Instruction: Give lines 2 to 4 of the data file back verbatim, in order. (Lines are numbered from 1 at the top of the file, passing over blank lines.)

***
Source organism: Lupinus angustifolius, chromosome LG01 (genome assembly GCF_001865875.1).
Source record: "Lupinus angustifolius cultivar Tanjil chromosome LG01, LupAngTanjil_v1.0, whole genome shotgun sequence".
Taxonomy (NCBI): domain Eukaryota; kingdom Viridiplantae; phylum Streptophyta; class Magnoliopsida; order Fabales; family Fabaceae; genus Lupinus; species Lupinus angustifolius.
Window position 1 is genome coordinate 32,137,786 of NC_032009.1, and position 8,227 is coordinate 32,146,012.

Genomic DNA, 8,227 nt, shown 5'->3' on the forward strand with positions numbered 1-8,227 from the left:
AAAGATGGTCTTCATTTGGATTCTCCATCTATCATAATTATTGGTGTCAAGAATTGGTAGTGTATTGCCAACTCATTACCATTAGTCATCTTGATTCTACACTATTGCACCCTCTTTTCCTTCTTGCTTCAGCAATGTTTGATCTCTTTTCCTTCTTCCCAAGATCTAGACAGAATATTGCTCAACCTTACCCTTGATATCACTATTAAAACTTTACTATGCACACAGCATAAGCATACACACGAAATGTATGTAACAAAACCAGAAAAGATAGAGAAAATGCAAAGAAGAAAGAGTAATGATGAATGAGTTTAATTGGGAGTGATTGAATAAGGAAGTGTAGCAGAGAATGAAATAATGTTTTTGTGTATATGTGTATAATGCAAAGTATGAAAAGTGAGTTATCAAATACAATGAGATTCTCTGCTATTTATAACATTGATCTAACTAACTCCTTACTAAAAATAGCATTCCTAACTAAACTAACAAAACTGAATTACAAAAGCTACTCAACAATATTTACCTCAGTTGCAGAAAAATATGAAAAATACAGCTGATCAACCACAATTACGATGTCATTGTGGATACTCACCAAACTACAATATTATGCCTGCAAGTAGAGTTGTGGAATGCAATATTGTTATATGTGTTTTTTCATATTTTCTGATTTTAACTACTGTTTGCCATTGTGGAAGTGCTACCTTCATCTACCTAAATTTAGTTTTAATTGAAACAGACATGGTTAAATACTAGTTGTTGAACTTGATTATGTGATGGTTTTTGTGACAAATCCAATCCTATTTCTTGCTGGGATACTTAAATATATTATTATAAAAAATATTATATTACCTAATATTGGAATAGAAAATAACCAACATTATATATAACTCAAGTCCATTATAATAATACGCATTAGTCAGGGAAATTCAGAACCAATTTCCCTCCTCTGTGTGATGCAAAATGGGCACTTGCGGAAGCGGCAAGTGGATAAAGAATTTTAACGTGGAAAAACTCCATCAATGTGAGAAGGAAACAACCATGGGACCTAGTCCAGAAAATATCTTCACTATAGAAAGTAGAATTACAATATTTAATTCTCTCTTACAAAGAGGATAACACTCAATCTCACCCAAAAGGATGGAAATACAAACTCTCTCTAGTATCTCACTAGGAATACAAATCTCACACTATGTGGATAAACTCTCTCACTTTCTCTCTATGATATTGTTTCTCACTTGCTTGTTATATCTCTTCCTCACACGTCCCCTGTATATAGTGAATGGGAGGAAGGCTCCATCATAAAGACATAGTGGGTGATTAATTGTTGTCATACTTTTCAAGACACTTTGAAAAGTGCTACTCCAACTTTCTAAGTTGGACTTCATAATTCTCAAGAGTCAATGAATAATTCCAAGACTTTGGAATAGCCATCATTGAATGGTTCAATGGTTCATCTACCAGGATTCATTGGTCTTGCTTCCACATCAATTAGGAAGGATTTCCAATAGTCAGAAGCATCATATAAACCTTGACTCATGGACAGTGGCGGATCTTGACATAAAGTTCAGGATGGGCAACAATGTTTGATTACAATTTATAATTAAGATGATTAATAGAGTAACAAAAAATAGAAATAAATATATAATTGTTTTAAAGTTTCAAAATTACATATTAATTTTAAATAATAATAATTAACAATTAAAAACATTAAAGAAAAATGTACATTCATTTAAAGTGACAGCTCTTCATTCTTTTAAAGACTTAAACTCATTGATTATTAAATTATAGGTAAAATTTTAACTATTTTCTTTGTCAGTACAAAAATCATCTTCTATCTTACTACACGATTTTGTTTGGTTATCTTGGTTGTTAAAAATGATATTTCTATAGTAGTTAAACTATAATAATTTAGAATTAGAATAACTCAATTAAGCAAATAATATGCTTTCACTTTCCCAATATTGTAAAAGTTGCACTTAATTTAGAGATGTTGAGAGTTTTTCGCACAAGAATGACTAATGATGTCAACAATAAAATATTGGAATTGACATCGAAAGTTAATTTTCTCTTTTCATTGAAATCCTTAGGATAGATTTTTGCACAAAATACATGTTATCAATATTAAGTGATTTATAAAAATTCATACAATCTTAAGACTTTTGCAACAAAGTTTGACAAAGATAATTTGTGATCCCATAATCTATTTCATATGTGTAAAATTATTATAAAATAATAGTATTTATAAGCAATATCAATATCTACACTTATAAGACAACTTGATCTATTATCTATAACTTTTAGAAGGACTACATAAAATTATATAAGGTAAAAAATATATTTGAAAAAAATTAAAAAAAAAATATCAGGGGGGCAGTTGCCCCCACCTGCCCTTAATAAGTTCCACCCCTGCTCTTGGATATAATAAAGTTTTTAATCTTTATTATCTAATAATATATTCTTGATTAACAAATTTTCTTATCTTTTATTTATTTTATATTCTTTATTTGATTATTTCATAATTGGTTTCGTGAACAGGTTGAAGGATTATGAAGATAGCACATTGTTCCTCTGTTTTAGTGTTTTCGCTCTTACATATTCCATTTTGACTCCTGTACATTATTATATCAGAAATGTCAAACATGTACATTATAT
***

Source record: "Lupinus angustifolius cultivar Tanjil chromosome LG01, LupAngTanjil_v1.0, whole genome shotgun sequence".
Taxonomy (NCBI): domain Eukaryota; kingdom Viridiplantae; phylum Streptophyta; class Magnoliopsida; order Fabales; family Fabaceae; genus Lupinus; species Lupinus angustifolius.
Window position 1 is genome coordinate 32,137,786 of NC_032009.1, and position 8,227 is coordinate 32,146,012.